Large Rockland development project suffers setback in court

Citizens group claims Ramapo project creates segregated housing

Tri-State /
Sep.September 17, 2021 06:30 PM
An aerial of the Rockland development project (Google Maps)

An aerial of the Rockland development project (Google Maps)

An ongoing legal fight between a citizens group in Rockland County and the town of Ramapo has been given life after a judge refused to dismiss a legal action from the Citizens United to Protect Our Neighborhood of Hillcrest.

Supreme Court Judge Paul Marx ruled on Wednesday the legal challenge levied against the Ramapo Town Board can continue. Both sides of the protracted legal fight have until October 27 to respond to the decision, according to LoHud.

Developer Alex Goldberger, the owner of Money Lumber, proposed a 224-unit, high-density development across 30 acres at the border of Spring Valley and Clarkstown. The Ramapo Town Board last year approved a request to rezone to allow for double the amount of housing previously permitted, which CUPON aims to annul.

CUPON contends that the development would create segregated housing. The group also says spot zoning in the area benefits the developer, there isn’t enough affordable housing and various laws are being violated.

The judge rejected the spot zoning claim in his decision.

The segregated housing concern relates to the town’s growing Orthodox and Hasidic Jewish communities. Opponents don’t want the development to cater exclusively to the religious residents, especially since it’s located in a diverse area.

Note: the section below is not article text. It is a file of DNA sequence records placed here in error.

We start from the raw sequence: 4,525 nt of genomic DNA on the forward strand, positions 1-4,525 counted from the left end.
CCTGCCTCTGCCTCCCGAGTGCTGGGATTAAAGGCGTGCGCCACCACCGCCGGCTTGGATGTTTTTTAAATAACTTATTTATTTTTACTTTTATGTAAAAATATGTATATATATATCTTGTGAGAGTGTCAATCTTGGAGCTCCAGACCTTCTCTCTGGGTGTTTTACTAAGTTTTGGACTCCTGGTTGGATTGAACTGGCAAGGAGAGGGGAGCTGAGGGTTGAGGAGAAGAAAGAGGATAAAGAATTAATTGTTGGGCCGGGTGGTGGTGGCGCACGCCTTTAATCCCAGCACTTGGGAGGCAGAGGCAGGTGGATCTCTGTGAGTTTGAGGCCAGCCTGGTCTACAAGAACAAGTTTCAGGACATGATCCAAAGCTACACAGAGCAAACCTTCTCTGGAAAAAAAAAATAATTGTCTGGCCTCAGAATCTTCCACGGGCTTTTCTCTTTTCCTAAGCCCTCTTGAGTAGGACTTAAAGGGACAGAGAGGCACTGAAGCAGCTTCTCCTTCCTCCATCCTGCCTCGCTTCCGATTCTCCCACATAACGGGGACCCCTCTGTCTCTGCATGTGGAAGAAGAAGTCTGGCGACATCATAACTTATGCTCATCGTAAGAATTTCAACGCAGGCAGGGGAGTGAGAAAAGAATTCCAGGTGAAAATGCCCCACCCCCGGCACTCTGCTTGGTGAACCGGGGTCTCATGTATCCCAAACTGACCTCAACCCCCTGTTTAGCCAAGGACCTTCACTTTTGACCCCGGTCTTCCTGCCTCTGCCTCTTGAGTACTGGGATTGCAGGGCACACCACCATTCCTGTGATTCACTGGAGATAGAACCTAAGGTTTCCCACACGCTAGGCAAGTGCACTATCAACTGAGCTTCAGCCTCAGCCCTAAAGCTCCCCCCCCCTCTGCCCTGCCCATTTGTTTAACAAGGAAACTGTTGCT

Goldberger’s plan aims to build 32 three-story townhouses in the area. Two-bedroom, three-bedroom and even six-bedroom units are among the concepts included in the developer’s plans.

In its initial legal action, CUPON claimed the development didn’t have any affordable housing, which would ostensibly provide a reason for high-density rezoning. The group also claimed the State Environmental Quality Review Act was violated, accusing the town board of excluding environmental agency oversight on a development site with steep slopes and a history of local flooding.

The developer’s attorneys claimed CUPON and other residents involved in the legal action lacked the standing to contest the rezoning, claiming they didn’t live close enough and were not harmed by the development.

[LoHud] — Holden Walter-Warner






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